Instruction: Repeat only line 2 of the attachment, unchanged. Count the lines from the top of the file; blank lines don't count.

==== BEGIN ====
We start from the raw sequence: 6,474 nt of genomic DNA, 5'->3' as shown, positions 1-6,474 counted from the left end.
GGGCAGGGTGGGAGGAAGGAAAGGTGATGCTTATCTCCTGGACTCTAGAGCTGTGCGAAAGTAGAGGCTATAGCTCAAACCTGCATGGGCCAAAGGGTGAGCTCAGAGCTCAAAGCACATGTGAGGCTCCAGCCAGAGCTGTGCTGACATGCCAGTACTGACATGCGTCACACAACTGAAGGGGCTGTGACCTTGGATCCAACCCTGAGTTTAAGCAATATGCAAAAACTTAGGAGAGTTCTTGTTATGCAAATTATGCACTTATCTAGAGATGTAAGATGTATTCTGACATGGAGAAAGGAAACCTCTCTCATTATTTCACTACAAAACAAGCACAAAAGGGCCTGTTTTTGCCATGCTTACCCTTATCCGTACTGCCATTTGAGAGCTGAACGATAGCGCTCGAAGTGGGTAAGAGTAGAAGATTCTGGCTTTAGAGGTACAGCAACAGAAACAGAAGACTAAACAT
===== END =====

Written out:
GGGCAGGGTGGGAGGAAGGAAAGGTGATGCTTATCTCCTGGACTCTAGAGCTGTGCGAAAGTAGAGGCTATAGCTCAAACCTGCATGGGCCAAAGGGTGAGCTCAGAGCTCAAAGCACATGTGAGGCTCCAGCCAGAGCTGTGCTGACATGCCAGTACTGACATGCGTCACACAACTGAAGGGGCTGTGACCTTGGATCCAACCCTGAGTTTAAGCAATATGCAAAAACTTAGGAGAGTTCTTGTTATGCAAATTATGCACTTATCTAGAGATGTAAGATGTATTCTGACATGGAGAAAGGAAACCTCTCTCATTATTTCACTACAAAACAAGCACAAAAGGGCCTGTTTTTGCCATGCTTACCCTTATCCGTACTGCCATTTGAGAGCTGAACGATAGCGCTCGAAGTGGGTAAGAGTAGAAGATTCTGGCTTTAGAGGTACAGCAACAGAAACAGAAGACTAAACAT